This is an excerpt taken from the preface of Martin Luther’s commentary on Galatians. He writes:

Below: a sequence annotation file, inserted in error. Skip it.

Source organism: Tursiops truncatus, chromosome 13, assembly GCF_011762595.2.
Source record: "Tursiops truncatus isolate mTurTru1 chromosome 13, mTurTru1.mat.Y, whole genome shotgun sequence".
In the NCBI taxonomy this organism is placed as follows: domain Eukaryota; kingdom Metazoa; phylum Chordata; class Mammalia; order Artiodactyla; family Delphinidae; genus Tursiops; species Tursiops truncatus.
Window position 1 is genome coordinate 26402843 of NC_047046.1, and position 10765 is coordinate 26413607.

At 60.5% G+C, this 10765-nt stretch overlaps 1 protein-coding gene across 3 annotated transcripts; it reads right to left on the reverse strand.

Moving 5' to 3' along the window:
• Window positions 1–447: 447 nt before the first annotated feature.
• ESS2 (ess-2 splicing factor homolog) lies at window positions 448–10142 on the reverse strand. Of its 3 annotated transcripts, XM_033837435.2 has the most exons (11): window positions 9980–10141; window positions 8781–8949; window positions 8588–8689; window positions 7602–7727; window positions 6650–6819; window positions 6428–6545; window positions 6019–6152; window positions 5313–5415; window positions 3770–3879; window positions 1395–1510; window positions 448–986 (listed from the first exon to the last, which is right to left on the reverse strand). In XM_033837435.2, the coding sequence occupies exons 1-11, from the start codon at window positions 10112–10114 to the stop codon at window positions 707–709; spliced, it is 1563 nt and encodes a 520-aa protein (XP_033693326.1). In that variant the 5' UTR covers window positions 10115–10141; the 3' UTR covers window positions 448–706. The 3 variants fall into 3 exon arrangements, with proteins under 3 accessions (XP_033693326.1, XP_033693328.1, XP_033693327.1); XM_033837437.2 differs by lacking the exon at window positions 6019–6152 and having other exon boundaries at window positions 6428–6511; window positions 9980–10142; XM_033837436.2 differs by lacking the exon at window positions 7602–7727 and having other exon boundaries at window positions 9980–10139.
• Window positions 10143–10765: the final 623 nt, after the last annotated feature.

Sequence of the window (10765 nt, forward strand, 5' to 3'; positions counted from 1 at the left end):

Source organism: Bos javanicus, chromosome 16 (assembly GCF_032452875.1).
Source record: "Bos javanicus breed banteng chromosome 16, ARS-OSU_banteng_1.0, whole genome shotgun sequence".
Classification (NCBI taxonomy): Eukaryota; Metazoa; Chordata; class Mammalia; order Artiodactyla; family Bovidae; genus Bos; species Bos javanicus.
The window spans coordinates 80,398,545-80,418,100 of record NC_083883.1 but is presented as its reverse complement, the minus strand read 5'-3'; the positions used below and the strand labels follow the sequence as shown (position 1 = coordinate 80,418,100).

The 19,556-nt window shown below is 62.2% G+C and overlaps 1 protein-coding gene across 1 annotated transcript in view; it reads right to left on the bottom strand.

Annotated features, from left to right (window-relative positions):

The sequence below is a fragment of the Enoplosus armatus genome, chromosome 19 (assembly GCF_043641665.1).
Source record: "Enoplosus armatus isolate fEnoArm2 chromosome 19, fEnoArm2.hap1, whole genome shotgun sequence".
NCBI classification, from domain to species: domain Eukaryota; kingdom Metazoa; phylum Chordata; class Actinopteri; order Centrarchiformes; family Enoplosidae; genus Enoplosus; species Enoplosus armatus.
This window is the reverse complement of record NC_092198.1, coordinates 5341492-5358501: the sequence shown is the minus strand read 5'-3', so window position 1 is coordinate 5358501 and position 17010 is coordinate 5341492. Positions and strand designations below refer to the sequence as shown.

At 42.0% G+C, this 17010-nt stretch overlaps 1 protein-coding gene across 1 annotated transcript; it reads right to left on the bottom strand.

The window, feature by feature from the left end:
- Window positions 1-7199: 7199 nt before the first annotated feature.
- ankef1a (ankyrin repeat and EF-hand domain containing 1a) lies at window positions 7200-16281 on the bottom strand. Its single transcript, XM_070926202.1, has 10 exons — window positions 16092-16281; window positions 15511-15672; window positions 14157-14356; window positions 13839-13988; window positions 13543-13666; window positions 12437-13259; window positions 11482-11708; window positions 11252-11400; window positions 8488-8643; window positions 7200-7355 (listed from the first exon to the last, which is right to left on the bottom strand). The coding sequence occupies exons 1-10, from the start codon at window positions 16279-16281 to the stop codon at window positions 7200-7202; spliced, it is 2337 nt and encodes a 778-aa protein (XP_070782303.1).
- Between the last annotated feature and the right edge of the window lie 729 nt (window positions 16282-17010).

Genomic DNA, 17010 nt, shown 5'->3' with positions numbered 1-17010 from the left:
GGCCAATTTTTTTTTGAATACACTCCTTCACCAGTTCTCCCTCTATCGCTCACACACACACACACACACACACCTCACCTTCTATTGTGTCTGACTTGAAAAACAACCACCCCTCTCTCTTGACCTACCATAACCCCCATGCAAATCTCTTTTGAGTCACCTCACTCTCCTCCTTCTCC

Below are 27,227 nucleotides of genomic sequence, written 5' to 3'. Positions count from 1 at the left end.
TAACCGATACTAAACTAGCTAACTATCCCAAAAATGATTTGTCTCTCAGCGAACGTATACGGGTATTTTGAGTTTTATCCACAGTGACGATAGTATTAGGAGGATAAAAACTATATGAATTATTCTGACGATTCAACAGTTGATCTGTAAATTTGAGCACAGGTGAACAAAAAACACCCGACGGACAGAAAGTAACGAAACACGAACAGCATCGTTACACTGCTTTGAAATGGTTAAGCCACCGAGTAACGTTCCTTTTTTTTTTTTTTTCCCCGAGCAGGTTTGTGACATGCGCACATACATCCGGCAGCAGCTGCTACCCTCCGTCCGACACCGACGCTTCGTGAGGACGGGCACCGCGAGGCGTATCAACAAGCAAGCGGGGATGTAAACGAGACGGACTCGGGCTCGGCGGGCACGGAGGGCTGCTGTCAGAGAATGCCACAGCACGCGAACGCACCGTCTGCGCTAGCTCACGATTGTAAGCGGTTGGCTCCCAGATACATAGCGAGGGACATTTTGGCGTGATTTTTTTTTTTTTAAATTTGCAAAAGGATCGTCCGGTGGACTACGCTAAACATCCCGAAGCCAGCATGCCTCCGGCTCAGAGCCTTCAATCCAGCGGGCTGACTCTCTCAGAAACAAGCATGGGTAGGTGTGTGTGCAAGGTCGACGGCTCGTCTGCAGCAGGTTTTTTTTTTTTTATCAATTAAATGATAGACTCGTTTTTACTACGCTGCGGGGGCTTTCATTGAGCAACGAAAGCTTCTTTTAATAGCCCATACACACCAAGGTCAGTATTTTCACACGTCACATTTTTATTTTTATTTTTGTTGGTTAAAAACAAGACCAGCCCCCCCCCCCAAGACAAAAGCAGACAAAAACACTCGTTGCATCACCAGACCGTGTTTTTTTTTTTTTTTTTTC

St. Paul sets about establishing the doctrine of faith, grace, forgiveness of sins, or Christian righteousness. His purpose is that we may understand exactly the nature of Christian righteousness and its difference from all other kinds of righteousness, for there are various sorts of righteousness. There is a political or civil righteousness, which emperors, princes of the world, philosophers, and lawyers deal with. There is also a ceremonial righteousness, which human traditions teach. This righteousness may be taught without danger by parents and schoolteachers because they do not attribute to it any power to satisfy for sin, to please God, or to deserve grace; but they teach such ceremonies as are necessary simply for the correction of manners and certain observations concerning this life. Besides these, there is another righteousness, called the righteousness of the law or of the Ten Commandments, which Moses teaches. We too teach this, according to the doctrine of faith.